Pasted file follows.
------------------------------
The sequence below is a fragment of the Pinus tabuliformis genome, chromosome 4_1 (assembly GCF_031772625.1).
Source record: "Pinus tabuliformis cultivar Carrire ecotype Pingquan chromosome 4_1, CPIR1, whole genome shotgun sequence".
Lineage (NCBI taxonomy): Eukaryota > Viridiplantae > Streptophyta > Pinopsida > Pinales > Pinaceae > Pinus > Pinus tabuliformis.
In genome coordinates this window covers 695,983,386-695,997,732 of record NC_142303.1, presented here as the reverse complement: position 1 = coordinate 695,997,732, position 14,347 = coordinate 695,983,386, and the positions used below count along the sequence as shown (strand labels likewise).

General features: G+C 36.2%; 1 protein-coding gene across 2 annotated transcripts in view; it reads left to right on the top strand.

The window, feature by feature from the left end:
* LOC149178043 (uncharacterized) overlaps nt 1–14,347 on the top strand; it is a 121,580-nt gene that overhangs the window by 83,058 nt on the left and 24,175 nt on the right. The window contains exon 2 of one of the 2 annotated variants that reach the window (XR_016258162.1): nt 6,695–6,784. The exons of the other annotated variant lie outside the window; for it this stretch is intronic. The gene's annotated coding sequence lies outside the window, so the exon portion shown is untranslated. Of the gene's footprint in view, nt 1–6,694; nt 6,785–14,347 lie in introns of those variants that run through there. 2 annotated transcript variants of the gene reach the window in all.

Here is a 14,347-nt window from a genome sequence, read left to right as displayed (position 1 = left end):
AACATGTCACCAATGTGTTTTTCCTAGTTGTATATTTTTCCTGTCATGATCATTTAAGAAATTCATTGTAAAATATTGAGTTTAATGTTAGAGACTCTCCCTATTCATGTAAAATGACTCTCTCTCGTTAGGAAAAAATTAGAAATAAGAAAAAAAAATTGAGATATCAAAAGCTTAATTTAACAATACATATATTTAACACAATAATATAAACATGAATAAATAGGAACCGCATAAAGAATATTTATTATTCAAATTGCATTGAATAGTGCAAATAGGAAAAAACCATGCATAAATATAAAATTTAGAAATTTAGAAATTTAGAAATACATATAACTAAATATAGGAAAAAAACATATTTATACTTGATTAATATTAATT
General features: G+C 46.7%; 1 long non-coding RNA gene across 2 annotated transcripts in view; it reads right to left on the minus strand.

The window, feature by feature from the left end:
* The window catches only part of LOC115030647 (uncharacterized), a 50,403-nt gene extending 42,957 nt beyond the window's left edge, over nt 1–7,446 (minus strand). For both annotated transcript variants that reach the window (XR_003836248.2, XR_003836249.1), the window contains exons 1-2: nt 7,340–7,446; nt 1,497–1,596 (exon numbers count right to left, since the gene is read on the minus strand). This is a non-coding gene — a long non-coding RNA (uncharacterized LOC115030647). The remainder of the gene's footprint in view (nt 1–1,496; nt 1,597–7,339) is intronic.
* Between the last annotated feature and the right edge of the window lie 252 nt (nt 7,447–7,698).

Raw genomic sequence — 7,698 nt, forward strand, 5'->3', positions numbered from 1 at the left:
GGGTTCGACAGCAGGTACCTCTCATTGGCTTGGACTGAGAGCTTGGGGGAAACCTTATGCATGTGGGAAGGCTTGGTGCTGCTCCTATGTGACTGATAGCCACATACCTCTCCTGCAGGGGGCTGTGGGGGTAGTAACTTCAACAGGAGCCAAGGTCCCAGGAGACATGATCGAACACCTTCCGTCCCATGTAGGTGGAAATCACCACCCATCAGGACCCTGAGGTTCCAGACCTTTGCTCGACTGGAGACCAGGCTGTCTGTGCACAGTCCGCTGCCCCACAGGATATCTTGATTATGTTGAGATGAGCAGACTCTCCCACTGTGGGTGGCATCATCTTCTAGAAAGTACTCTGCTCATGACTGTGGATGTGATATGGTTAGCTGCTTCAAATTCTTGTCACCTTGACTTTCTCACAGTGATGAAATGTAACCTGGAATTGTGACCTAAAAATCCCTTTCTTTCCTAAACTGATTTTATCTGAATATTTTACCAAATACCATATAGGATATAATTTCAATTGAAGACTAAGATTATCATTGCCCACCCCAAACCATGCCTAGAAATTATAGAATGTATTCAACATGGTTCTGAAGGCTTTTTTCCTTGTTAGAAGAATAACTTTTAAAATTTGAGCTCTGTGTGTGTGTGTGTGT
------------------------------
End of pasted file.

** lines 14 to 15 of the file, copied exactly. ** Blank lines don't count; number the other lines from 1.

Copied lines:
Raw genomic sequence — 7,698 nt, forward strand, 5'->3', positions numbered from 1 at the left:
GGGTTCGACAGCAGGTACCTCTCATTGGCTTGGACTGAGAGCTTGGGGGAAACCTTATGCATGTGGGAAGGCTTGGTGCTGCTCCTATGTGACTGATAGCCACATACCTCTCCTGCAGGGGGCTGTGGGGGTAGTAACTTCAACAGGAGCCAAGGTCCCAGGAGACATGATCGAACACCTTCCGTCCCATGTAGGTGGAAATCACCACCCATCAGGACCCTGAGGTTCCAGACCTTTGCTCGACTGGAGACCAGGCTGTCTGTGCACAGTCCGCTGCCCCACAGGATATCTTGATTATGTTGAGATGAGCAGACTCTCCCACTGTGGGTGGCATCATCTTCTAGAAAGTACTCTGCTCATGACTGTGGATGTGATATGGTTAGCTGCTTCAAATTCTTGTCACCTTGACTTTCTCACAGTGATGAAATGTAACCTGGAATTGTGACCTAAAAATCCCTTTCTTTCCTAAACTGATTTTATCTGAATATTTTACCAAATACCATATAGGATATAATTTCAATTGAAGACTAAGATTATCATTGCCCACCCCAAACCATGCCTAGAAATTATAGAATGTATTCAACATGGTTCTGAAGGCTTTTTTCCTTGTTAGAAGAATAACTTTTAAAATTTGAGCTCTGTGTGTGTGTGTGTGT